The long standing saga of Ilott v Mitson began in 2007, following which it has continued to develop interest amongst legal advisors and the public alike due to its impact on the principle of testamentary freedom (i.e. whom people can decide to leave their estates to on their death). Recently, the case came before the Supreme Court and was the first time the highest UK Court has been asked to consider the Inheritance (Provision for Family and Dependants) Act 1975. This piece of legislation is potentially available to those financial or moral dependents who believe that they have not received a reasonable financial provision under a deceased persons Will.

By way of a brief summary, Mrs Jackson provided instructions for a Will that disinherited her daughter Heather Ilott and left her estate to three charities. The Will was completed correctly (and a Letter of Wishes had been drafted) to ensure that Mrs IIott did not receive any benefit from the estate. Mrs Jackson’s reasons for doing so were varied, with the predominate drivers being that she had both been estranged from Mrs IIott for many years and had provided no financial support to her daughter during her adult lifetime.

Following the death of Mrs Jackson, her daughter made a claim on the estate under the above Act on the basis that she and her family lived on state benefits that reflected the fact that the family had a very low income. This claim was challenged by the three charity beneficiaries named in the will.  At this initial stage, Mrs IIott managed to argue successfully for a financial award of £50,000 (from an estate worth £486,000) which was later overturned by the charities on appeal. Using her further right of appeal, in July 2015 her award was increased to £163,000. The Court of Appeal overturned the first decision of £50,000 on particular grounds, in general that the District Judge in the original case had restricted the award to Mrs IIott on the basis that she had both limited means/living expenses and that the impact of the award on her benefits entitlement was not correctly taken into account.

The Supreme Court was therefore asked to decide in Ilott v The Blue Cross and others [2017 UKSC 17] which application of the rules should have been followed.

Decision

The Supreme Court set aside the increased award by the Court of Appeal and restored the original £50,000 award. The Supreme Court decided the District Judge in the first case had in fact correctly assessed the situation, by both considering the nature of the relationship between the parties and addressing correctly the impact on Mrs IIott’s benefits and living situation.

The judgment goes on to state that ‘the circumstances of the relationship between the deceased and the claimant may affect what is the just order to make. Sometimes the relationship will have been such that the only reasonable provision is the maximum which the estate can afford; in other situations, the provision which it is reasonable to make will, because of the distance of the relationship, or perhaps because of the conduct of one or other of the parties, be to meet only part of the needs of the claimant.’ As such, when a person writes their Will and chooses beneficiaries, then these wishes will matter, be respected and be taken into account should any challenge be made by a disappointed beneficiary. The Court should assess what is appropriate, taking into account these wishes, the relationship between the parties and even the conduct between them before considering the level of award (if any) to make.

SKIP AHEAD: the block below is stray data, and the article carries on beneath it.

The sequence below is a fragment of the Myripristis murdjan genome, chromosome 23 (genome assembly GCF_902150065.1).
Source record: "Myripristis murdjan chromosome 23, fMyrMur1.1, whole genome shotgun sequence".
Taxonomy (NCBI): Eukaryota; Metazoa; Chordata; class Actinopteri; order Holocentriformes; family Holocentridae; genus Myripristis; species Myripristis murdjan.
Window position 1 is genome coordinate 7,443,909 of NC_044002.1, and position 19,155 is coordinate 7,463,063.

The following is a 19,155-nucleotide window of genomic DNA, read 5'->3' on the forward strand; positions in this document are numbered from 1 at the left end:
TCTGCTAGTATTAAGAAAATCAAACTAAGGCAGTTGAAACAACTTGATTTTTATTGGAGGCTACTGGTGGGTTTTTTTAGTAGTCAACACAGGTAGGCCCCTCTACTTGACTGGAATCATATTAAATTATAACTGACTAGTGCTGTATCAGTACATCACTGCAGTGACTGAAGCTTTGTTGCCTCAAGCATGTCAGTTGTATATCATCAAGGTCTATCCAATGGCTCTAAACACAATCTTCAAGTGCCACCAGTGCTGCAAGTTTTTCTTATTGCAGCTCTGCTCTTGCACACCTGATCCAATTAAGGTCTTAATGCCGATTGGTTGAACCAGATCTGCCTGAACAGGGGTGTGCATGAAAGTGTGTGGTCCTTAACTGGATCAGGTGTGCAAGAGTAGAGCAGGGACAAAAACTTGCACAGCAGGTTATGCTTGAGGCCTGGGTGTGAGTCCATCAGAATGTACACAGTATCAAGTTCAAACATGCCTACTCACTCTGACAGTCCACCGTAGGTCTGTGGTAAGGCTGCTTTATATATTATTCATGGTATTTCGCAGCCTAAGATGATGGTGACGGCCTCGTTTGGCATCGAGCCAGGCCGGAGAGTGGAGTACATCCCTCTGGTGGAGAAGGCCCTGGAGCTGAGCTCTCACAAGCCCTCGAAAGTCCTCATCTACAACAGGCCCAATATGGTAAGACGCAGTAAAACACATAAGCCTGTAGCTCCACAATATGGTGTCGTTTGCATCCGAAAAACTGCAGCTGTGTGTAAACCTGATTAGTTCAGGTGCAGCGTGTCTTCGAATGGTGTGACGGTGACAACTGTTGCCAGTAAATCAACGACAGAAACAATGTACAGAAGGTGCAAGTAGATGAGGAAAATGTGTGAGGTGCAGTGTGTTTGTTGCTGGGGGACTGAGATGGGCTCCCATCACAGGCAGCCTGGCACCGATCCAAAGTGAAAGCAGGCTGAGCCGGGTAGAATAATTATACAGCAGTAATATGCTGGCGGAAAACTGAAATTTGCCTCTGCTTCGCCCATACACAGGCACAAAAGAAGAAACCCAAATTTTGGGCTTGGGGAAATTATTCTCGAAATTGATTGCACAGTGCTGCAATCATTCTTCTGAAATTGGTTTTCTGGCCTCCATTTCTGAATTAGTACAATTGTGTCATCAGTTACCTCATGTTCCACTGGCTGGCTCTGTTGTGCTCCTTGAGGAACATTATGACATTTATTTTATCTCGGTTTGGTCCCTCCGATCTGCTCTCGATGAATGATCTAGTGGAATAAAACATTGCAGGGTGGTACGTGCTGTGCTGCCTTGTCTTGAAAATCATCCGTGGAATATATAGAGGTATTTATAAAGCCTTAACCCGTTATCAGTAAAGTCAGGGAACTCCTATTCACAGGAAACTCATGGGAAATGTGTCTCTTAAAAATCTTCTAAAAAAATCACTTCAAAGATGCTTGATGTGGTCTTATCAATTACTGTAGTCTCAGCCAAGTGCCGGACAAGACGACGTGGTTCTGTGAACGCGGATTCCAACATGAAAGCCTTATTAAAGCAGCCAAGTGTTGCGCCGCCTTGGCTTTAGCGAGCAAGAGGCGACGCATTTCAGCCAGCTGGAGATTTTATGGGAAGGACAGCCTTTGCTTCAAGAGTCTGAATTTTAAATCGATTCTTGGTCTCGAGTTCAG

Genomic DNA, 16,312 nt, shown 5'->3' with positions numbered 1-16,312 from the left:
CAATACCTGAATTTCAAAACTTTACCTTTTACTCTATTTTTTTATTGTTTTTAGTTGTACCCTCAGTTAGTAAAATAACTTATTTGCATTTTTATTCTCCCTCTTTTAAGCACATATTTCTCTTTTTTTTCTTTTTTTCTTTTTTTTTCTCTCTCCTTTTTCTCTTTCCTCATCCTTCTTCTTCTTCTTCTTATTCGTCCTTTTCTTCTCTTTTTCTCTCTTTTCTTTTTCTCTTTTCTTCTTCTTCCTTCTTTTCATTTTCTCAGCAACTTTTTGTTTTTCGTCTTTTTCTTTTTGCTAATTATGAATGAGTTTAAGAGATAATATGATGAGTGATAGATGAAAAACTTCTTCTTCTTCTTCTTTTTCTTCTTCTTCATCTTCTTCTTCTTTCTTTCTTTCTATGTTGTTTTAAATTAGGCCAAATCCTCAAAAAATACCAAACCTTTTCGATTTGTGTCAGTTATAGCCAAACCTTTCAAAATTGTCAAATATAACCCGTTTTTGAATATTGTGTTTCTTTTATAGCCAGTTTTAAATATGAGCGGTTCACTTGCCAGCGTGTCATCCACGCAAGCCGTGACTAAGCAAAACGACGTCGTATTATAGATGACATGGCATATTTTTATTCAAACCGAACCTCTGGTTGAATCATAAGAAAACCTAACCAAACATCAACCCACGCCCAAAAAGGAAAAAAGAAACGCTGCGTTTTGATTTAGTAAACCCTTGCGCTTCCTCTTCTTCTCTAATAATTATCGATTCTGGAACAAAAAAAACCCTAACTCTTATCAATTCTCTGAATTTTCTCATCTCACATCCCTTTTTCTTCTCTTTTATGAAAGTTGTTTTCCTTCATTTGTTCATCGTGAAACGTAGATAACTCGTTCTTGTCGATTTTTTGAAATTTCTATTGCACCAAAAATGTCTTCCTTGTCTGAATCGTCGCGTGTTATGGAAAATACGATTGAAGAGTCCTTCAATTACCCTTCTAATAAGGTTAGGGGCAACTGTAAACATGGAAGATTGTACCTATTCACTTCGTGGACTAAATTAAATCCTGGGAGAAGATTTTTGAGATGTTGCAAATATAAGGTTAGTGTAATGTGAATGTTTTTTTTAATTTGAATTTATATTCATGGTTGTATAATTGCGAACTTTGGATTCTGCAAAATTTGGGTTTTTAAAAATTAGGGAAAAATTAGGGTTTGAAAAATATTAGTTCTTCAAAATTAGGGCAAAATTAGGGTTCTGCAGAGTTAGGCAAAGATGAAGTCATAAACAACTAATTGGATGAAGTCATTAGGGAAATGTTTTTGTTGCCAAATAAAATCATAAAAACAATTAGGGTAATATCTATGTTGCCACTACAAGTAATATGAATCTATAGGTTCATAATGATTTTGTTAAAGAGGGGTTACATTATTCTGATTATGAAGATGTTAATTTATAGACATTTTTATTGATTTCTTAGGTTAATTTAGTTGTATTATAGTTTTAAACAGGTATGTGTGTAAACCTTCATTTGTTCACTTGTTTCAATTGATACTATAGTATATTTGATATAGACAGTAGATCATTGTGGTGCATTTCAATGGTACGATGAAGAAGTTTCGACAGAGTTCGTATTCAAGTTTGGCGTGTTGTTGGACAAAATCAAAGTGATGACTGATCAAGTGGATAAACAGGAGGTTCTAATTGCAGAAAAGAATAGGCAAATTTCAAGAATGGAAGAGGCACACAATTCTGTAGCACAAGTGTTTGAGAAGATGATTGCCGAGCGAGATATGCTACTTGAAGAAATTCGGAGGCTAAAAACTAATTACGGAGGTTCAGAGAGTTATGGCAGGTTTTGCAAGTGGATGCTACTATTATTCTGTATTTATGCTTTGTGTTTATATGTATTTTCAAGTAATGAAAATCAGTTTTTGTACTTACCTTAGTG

Conclusion

The Supreme Court decision confirms that a person is generally free to choose who will inherit their estate. A key point is that if a person sets out their wishes in a properly documented Will (with an accompanying Letter of Wishes) then they can be more confident those wishes will be taken into account as a significant factor by any court considering their case.

The freedom to choose whom will benefit from your Will is a fundamental concept and the success of the charities in minimising the award has confirmed in general court support for this individual freedom. However, as every case is context specific, whilst people can be reassured that their wishes will be a significant factor when considering a claim, it is important to remember that a person can still challenge a Will under the aforementioned Act if the necessary statutory hurdles are overcome. Any award to a disappointed beneficiary would be considered as against the total value of the estate and the circumstances surrounding the matter.

By using Rutters to write your Will (rather than decide to go it alone) you can be satisfied that our specific skills, judgement and expertise in dealing with this area of law can significantly assist you in avoiding any future claim against your estate. On the other hand, if you are a disappointed beneficiary, we also have the experience in advising clients who wish to make a claim under the Act.